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Found 3 results

  1. not sure why but PW adds any uploads as permissions 600 (e.g. images wont load after upload unless i go in with the same server user and change permissions to 755 or similar). This ever happened to any one else?
  2. HELLO ALL! Context: I use serverpilot to setup and administrate my server patches for my hosted sites. As with many other serving companies, they write tutorials to setup software on their service. I asked them to provide a PW installation instruction and they have obliged however hitting on the following issue on installation with their default linux user: Issue: Basically at the end of the installation there is a warning to secure your config file which could have been done already by the system, I believe they're saying. Is there anything we can do with this, or should i ask them to carry on with the caveat that they should but in a bit of text saying this warning is normal and can be sorted in teh follow ways etc...? Interested in people's opinion.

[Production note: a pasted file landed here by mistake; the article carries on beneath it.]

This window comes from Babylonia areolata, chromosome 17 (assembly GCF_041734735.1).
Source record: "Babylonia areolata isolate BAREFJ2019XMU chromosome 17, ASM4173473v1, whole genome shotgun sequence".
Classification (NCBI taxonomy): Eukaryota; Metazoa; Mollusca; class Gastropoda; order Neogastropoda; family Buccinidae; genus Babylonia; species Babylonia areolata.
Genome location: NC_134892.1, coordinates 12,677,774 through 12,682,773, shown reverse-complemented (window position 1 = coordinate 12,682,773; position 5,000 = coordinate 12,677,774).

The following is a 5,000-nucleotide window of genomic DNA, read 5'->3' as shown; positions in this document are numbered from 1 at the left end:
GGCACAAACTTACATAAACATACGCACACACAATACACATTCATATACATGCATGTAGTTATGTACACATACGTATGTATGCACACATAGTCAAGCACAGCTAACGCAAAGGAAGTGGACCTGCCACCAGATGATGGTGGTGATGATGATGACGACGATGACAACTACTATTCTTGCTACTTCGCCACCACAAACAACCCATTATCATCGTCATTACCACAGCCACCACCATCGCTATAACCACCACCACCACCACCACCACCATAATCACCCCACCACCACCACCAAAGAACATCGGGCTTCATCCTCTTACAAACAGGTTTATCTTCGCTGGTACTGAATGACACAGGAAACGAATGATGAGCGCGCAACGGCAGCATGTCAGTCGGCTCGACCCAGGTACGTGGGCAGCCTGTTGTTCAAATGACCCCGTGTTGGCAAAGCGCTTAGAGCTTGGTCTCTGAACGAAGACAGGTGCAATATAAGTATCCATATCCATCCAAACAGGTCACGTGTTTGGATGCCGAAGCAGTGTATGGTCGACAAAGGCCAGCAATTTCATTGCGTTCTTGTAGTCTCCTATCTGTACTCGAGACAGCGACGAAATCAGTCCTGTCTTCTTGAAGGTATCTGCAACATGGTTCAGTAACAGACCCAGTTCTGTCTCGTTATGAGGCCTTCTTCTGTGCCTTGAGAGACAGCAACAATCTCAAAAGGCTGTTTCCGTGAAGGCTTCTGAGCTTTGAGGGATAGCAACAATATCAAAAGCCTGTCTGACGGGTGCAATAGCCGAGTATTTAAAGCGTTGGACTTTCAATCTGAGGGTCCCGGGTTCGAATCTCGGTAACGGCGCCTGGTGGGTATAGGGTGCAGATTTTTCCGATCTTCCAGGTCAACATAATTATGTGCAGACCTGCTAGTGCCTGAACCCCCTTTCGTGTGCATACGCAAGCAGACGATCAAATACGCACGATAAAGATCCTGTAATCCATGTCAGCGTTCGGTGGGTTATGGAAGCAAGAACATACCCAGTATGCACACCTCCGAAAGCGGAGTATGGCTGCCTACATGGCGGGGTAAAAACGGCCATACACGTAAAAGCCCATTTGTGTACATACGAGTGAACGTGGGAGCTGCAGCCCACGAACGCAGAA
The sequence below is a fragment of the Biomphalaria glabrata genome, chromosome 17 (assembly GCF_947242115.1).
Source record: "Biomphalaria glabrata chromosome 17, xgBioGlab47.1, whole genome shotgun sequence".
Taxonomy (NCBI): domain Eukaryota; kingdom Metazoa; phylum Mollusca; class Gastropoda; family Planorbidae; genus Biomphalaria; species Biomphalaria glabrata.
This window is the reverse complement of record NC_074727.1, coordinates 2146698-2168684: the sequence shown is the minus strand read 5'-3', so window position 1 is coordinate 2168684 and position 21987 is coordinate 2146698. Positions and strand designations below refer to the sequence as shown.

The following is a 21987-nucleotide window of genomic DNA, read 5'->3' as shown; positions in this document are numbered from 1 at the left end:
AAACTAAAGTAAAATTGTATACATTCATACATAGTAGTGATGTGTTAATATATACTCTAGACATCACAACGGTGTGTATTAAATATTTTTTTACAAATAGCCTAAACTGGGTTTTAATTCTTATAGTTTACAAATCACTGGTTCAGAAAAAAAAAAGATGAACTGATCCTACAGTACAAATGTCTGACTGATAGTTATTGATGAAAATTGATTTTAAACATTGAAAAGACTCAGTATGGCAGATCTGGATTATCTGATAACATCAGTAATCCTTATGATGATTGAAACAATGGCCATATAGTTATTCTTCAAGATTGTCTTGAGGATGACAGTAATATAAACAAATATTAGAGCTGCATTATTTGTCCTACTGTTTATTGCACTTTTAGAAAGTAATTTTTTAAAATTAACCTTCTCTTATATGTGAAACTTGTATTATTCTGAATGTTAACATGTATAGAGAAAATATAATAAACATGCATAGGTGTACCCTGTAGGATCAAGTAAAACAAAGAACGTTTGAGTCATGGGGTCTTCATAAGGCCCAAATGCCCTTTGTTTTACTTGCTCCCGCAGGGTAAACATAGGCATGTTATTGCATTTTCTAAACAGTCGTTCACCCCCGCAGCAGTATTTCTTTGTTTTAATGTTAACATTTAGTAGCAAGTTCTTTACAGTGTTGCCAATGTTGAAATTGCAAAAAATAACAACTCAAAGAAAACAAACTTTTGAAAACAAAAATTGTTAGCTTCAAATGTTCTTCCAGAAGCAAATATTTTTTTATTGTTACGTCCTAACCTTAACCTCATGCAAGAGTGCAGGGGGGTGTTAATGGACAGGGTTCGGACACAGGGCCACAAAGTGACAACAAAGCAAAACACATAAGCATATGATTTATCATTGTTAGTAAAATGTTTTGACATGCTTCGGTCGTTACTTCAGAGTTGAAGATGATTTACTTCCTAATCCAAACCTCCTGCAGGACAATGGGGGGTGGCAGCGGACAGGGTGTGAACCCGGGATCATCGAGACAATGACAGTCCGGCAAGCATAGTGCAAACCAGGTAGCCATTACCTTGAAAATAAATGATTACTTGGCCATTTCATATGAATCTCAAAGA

3. Right now I am not particular proud of myself, because I maybe had the first occurrence of an hacked ProcessWire installation known to mankind. But not because of ProcessWire itself, but of a stupid mistake I have made. Anyways I want to share my case here: Over one and a half year ago I developed a medium sized website with ProcessWire 2.6.1 for a small community. In the process of releasing the site I had troubles with getting the installation to run on the shared hosting webspace. Because the hoster hadn't configured their file permissions correct, I was forced to loosen up the file permissions inside the site/assets-folder. Because I was desperate and wanted the installation to work I ended up setting every file and folder permissions inside the folder assets to CHMOD 777. I wasn't very happy with this solution and now I know how stupid it was, but I didn't knew better and at least the installation was running. This week I wanted to make a small change to the site and noticed something strange: There was a file called sites.php inside the root folder. At this moment it was clear to me, that my installation was hacked. I immediately downloaded the whole infected installation and compared all files with my local clean installation using a diff tool (Kaleidoscope). After comparing I noticed that inside the index.php one line was inserted which included a functions.php inside the site-folder. Also I noticed that inside the site/assets/files-folder there were several php-files uploaded with the same naming convention like the generated images variants (f.e. filename-large.jpg). So what did those scripts do? Luckily not much, that is the reason I haven't noticed this hack for a long time. The database is as far as I can tell not corrupted and the site was still working properly. All those scripts were doing, was generating spam aliases and redirecting to a medical shop site using the http host of my site. Interestingly on my research I have found out, that most of those malicious scripts were intended to infect Drupal and WordPress installations. A few of those files inside site/assets/files are explicitly targeting WordPress specific functions. If you are interested I can share those scripts for further investigation. But I am not sure if uploading those scripts directly to this board is against the board rules, so if I should upload them to a external service, I am willing to do so. Meanwhile I am confident to have cleaned the site from almost all malicious scripts (I will investigate further) and I am still removing all spam search results from Google using the search console. Also I am in contact with the hoster and try to sort things out, even if it means switching the hoster (which I would prefer). Please don't be to harsh with me. I know I have made a stupid mistake and learned my lesson the hard way, but I wanted to share this story anyway to prevent others from making the same mistake. So always make sure to secure your file permissions! Regards, Andreas
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